March 26, 2013

Third Thursday Poetry Night, March 21

We began the night with a little background music from The Chieftains & the invocation of the muse, tonight the recently-gone poet Anselm Hollo (1934 - 2013); I read his early poem "Poemology" ("…it is easier to eat an apple/than to make a poem…"). Since there were only a few of us I dropped the one-poem rule & each poet could read 2 poems (if they wanted to &/or had them). Even a couple of late arrivals were "grand-mothered in."

First up was Alan Catlin (who had been 1st through the door), who said he had been trying to find "something Irish, but this is not Irish," "Beckett Plays Self-Portrait" & for his bonus poem, the unexaggerated account of "Senior Citizen Day at the Supermarket," engendering a discussion by Sylvia about shopping for old men (which gives many of us hope). Avery admitted he planned to read 2 poems anyway & read "The Egg The Seed The Acorn" based on versions of the Tarot card, & a poem written on St. Patrick's Day, like his first poem a meditation on the Eternal Moment. Sally Rhoades read a recent poem from a dream about her mother, then an older piece, a self-assured celebration, "I Am a Many Splendored Thing."

Brian Dorn referred to the movie Lincoln & read his poem "Freedom's Name," then a poem he hasn't read out before, "Invincible." I had brought only 1 poem (besides, as the host, I'm running my mouth constantly anyways), a recent fun piece, "Living in Wilcox." Kevin Peterson, in spite of the many poems in his Slammer head, also brought only 1 poem, a short one from February, another in his continuing series of lessons not-learned from behaving badly, oh well. Jan Farrell was "thrilled" to read 2 poems, one by Emily Dickinson (#165), then her own based on on a true experience, both about wounded deer.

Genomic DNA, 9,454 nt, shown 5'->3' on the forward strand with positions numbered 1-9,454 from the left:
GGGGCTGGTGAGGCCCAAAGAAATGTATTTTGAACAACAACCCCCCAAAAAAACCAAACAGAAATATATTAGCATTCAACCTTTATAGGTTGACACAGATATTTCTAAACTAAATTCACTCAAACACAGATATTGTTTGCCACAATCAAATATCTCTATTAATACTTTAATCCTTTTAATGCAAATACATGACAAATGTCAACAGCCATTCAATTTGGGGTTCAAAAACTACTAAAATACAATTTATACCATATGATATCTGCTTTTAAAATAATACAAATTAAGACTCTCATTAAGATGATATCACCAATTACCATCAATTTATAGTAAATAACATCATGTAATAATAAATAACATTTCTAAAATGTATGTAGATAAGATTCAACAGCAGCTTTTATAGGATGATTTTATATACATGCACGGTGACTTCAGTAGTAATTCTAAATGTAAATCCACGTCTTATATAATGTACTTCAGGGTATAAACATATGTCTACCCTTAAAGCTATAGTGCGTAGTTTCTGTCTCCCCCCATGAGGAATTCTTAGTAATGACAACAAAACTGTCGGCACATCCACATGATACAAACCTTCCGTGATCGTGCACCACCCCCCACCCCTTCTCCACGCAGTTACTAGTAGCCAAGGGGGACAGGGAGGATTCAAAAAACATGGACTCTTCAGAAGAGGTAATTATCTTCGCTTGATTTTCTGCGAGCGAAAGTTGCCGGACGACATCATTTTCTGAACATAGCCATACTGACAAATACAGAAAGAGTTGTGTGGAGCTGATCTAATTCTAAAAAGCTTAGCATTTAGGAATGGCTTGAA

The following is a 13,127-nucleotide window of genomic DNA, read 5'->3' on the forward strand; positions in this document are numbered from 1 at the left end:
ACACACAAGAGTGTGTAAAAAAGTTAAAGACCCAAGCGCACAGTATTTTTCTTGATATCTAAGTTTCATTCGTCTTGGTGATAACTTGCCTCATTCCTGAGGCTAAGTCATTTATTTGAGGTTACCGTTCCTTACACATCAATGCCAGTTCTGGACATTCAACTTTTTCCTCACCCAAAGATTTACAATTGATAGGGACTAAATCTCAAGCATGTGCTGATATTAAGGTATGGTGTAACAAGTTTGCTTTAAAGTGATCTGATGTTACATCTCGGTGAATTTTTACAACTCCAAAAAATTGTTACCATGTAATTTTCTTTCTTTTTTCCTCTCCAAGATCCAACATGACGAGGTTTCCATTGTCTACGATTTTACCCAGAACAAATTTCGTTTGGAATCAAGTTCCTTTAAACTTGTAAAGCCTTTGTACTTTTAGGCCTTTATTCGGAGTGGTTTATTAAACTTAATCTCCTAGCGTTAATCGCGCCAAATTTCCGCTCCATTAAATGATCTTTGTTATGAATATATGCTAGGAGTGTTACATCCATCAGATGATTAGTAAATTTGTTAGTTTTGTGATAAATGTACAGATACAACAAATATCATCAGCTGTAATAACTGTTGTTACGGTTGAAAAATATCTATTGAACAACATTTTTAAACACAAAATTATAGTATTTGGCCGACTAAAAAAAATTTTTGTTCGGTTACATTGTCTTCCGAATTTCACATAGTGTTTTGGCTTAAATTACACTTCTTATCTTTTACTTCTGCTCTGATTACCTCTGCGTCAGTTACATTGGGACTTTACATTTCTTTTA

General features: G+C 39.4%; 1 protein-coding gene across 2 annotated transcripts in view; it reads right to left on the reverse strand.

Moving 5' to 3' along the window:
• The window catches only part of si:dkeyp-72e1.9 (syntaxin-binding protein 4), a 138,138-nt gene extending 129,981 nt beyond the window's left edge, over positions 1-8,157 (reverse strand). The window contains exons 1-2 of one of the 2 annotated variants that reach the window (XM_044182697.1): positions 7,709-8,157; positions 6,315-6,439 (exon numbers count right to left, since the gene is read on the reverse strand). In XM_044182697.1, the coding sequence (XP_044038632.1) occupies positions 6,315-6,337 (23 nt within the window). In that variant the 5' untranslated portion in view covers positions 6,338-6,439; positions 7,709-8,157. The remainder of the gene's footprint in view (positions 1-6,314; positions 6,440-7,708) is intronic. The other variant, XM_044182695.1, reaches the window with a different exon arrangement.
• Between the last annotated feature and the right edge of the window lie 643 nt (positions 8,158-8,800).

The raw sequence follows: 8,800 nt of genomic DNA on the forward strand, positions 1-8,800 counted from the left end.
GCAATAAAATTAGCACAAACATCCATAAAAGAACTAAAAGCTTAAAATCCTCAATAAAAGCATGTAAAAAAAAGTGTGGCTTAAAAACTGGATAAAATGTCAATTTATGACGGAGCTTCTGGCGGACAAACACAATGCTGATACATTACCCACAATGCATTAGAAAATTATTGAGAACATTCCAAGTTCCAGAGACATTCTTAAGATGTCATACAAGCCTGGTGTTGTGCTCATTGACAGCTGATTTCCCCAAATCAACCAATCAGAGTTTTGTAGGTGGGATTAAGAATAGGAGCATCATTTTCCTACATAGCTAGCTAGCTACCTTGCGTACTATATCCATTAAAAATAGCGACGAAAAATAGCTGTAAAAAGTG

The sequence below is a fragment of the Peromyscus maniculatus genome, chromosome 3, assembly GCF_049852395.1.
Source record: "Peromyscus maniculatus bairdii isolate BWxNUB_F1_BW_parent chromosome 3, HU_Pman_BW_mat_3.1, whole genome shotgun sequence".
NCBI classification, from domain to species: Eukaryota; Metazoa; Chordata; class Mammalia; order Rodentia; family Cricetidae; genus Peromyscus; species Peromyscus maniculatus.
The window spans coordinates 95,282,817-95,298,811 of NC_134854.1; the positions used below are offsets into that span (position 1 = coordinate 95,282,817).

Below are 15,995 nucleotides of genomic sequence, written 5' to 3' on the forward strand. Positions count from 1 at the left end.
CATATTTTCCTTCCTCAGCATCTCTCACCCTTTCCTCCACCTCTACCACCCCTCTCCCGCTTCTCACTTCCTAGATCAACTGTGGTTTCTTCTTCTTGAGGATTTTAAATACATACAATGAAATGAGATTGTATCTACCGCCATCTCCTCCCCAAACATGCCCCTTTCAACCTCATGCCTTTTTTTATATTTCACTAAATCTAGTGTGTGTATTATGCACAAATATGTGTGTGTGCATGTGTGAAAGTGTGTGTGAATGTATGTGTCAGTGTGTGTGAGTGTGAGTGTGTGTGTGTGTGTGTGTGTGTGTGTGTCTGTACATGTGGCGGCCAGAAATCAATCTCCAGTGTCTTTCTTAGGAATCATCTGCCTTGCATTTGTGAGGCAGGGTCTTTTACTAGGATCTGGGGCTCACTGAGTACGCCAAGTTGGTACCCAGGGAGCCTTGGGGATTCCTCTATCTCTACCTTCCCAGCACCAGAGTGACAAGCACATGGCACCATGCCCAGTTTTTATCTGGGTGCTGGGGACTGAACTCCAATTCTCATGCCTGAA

Sylvia Barnard has been popping up on my Blog a lot recently as she sails through her local book tour. I was pleased to feature her here at the SJC where she is a regular reader in the open mic & supporter of the other poets in the community, to help her promote her collection of poems, Trees. Tonight she let the poetry gods pick her poems, beginning with "The Exorcism of Emily Dickinson," responding to Jan's poem. The gods kept her bouncing from theme to theme across many locations such as poems about her daughter at the Natural History Museum & at school, poems set in England ("Change," "Sir William Bardwell"), & of course, ancient history ("Beyond Babylon," "St. Albans, Hertfordshire," "Grave Stele," "Epidauros"). Closer to home, she read poems about a music festival in her Massachusetts, a portrait in the Clark Museum, and ballet at SPAC, ending with a love poem, "Easter 1988." It was a wonderfully eclectic reading giving us all a taste of the wide-range of subjects of the poems of Sylvia Barnard.

We gather together each third Thursday at the Social Justice Center, 33 Central Ave., Albany, NY, around 7:30PM to listen to a local or regional featured poet, & an open mic for community poets. A donation of $3.00 supports the reading series, pays the poet, & helps the Social Justice Center continue its work.

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